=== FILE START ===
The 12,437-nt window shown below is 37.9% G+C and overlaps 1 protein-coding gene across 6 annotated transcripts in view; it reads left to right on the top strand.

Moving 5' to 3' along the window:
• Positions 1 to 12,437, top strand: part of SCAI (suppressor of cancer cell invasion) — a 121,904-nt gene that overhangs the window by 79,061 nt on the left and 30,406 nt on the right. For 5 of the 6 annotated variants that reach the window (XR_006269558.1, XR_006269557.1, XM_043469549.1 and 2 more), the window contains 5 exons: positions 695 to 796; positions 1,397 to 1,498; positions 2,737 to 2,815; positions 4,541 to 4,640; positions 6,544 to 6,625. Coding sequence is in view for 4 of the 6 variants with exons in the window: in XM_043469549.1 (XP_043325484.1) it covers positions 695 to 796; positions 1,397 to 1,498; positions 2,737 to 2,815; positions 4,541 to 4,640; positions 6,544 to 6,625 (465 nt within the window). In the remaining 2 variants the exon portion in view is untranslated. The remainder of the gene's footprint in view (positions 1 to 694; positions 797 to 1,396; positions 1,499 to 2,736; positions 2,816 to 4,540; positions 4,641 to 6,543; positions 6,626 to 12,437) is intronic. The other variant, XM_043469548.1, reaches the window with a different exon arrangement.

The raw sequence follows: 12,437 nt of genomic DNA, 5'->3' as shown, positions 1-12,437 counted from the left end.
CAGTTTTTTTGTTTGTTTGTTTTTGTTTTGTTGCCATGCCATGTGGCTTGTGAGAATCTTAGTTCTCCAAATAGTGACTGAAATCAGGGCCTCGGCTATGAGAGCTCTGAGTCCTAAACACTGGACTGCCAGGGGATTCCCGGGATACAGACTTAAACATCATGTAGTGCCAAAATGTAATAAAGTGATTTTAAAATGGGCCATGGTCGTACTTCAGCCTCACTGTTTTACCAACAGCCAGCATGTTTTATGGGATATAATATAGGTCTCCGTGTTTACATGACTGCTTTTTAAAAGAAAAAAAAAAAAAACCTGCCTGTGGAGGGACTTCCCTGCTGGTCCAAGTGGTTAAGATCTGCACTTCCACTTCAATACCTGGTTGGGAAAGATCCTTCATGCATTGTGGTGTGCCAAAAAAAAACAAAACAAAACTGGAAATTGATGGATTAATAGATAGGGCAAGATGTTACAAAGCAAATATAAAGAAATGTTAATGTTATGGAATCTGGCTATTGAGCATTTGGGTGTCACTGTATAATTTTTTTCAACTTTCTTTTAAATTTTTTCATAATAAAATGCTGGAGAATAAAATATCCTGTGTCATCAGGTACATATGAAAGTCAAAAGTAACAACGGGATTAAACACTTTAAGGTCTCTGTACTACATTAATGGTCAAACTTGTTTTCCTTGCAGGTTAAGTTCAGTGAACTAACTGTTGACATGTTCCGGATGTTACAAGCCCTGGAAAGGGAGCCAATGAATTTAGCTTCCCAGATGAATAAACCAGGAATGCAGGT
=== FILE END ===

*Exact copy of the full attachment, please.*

The 12,437-nt window shown below is 37.9% G+C and overlaps 1 protein-coding gene across 6 annotated transcripts in view; it reads left to right on the top strand.

Moving 5' to 3' along the window:
• Positions 1 to 12,437, top strand: part of SCAI (suppressor of cancer cell invasion) — a 121,904-nt gene that overhangs the window by 79,061 nt on the left and 30,406 nt on the right. For 5 of the 6 annotated variants that reach the window (XR_006269558.1, XR_006269557.1, XM_043469549.1 and 2 more), the window contains 5 exons: positions 695 to 796; positions 1,397 to 1,498; positions 2,737 to 2,815; positions 4,541 to 4,640; positions 6,544 to 6,625. Coding sequence is in view for 4 of the 6 variants with exons in the window: in XM_043469549.1 (XP_043325484.1) it covers positions 695 to 796; positions 1,397 to 1,498; positions 2,737 to 2,815; positions 4,541 to 4,640; positions 6,544 to 6,625 (465 nt within the window). In the remaining 2 variants the exon portion in view is untranslated. The remainder of the gene's footprint in view (positions 1 to 694; positions 797 to 1,396; positions 1,499 to 2,736; positions 2,816 to 4,540; positions 4,641 to 6,543; positions 6,626 to 12,437) is intronic. The other variant, XM_043469548.1, reaches the window with a different exon arrangement.

The raw sequence follows: 12,437 nt of genomic DNA, 5'->3' as shown, positions 1-12,437 counted from the left end.
CAGTTTTTTTGTTTGTTTGTTTTTGTTTTGTTGCCATGCCATGTGGCTTGTGAGAATCTTAGTTCTCCAAATAGTGACTGAAATCAGGGCCTCGGCTATGAGAGCTCTGAGTCCTAAACACTGGACTGCCAGGGGATTCCCGGGATACAGACTTAAACATCATGTAGTGCCAAAATGTAATAAAGTGATTTTAAAATGGGCCATGGTCGTACTTCAGCCTCACTGTTTTACCAACAGCCAGCATGTTTTATGGGATATAATATAGGTCTCCGTGTTTACATGACTGCTTTTTAAAAGAAAAAAAAAAAAAACCTGCCTGTGGAGGGACTTCCCTGCTGGTCCAAGTGGTTAAGATCTGCACTTCCACTTCAATACCTGGTTGGGAAAGATCCTTCATGCATTGTGGTGTGCCAAAAAAAAACAAAACAAAACTGGAAATTGATGGATTAATAGATAGGGCAAGATGTTACAAAGCAAATATAAAGAAATGTTAATGTTATGGAATCTGGCTATTGAGCATTTGGGTGTCACTGTATAATTTTTTTCAACTTTCTTTTAAATTTTTTCATAATAAAATGCTGGAGAATAAAATATCCTGTGTCATCAGGTACATATGAAAGTCAAAAGTAACAACGGGATTAAACACTTTAAGGTCTCTGTACTACATTAATGGTCAAACTTGTTTTCCTTGCAGGTTAAGTTCAGTGAACTAACTGTTGACATGTTCCGGATGTTACAAGCCCTGGAAAGGGAGCCAATGAATTTAGCTTCCCAGATGAATAAACCAGGAATGCAGGT